What Is the New Testament? - Books, History & Timeline

Instructor: David White
The Christian faith is largely built on two founding texts: the Old Testament and the New Testament. Through this lesson, you will be introduced to the New Testament and briefly explore the four sections of the text that have so profoundly influenced the religion.

Differentiating Between Old and New

When it comes to a subject like religion, it can often be very difficult to figure out the origins of a particular movement or to understand how the various teachings are broken up in the religious texts. In Christianity, for example, there are two major texts on which the religion has been built, and they are quite different from each other in many ways. In this case, these two texts are referred to as testaments, and they are the key to understanding the religion as a whole.

Outside of their contents, the fundamental differences between these two books are their origin. The Old Testament, which is the first of the two major texts, pre-dates Christianity and is based on the Hebrew Bible, which generally contains the stories and parables related to a monotheistic God and the struggle between good and evil. The New Testament, on the other hand, is primarily related to the life and teachings of Jesus Christ and is much more concerned with the teaching of morality.

Of the two founding texts of Christianity, the New Testament is the second and is largely related to the life and teachings of Jesus Christ.
new testament

As you can probably imagine, these two books are quite long and are of tremendous significance to followers of the Christian faith. Given that, it would be impossible to provide a thorough exploration of either one in the amount of space provided in this lesson. As a result, the following is a very brief introduction to the four major collections of books that comprise the New Testament, with some insight into their meaning and points of origin in history.

The Books of the New Testament

In general, the New Testament was written over a 100-year period and contains 27 separate books. It should be noted, however, that the number of books contained within the New Testament depends on the particular branch of the religion, as some have omitted certain books from the collection.

For the sake of simplicity, the books of the New Testament can be broken down into the following four parts: the Gospels, the Acts of the Apostles, the Epistles, and the Book of Revelation.

The Gospels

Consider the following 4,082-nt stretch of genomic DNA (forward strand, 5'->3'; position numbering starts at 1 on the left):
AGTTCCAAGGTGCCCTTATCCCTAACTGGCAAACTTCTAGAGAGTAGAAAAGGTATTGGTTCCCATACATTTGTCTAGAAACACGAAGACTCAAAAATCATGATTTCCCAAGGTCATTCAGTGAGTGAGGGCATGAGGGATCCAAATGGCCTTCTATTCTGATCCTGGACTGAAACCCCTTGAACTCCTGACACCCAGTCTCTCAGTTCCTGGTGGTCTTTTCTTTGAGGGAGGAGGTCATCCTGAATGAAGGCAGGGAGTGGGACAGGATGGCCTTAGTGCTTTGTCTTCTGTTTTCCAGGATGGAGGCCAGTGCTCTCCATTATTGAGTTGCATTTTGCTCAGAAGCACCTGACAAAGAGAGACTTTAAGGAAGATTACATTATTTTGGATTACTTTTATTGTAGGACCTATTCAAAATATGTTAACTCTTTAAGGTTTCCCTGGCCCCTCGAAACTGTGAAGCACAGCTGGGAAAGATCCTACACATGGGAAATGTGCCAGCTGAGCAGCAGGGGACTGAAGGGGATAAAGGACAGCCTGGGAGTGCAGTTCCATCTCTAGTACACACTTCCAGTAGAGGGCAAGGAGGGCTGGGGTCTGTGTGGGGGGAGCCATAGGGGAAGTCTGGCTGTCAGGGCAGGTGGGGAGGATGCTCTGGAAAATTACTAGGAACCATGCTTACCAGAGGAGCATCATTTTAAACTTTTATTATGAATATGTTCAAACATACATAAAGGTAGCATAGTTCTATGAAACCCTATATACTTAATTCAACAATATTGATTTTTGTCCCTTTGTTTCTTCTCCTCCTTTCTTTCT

In the New Testament, the Gospels of Matthew, Mark, Luke, and John are the story of Jesus Christ as told from the perspective of three out of the 12 apostles and one close follower of Christ (Luke). Each of the Gospels tell a similar story of Jesus's birth, his rising influence, and ultimately of his death and resurrection, each including different stories regarding his teachings and acts throughout his life.

The Acts of the Apostles

The second collection in the New Testament, the Acts of the Apostles, are related to the actions and teachings of the 12 apostles after Jesus's death and resurrection. These books are largely responsible for promoting the teachings of Jesus Christ as the foundation of the religious movement, as many of them further develop the belief that Jesus was the son of God and is a sign of divine existence and intervention.

The Apostles were the original followers of Christ and are credit with writing much of the New Testament.
apostles

The Epistles

Believed to be the divinely inspired writings of the Apostles or followers of Jesus Christ, the Epistles are the collection of writings and lectures given by followers. Broadly speaking, this book contains some of the earliest evidence of the formation of the formal religion and has been profoundly influential on the development of Christianity as a whole.

Book of Revelation

The final book contained within the New Testament, the Book of Revelation is primarily concerned with the future of humanity from the perspective of Christ's followers. This book is widely believed to be comprised of mostly metaphors and allegories related to the end of the world, the second coming of Christ, and in some cases, the consequences of not adhering to the Christian teachings.

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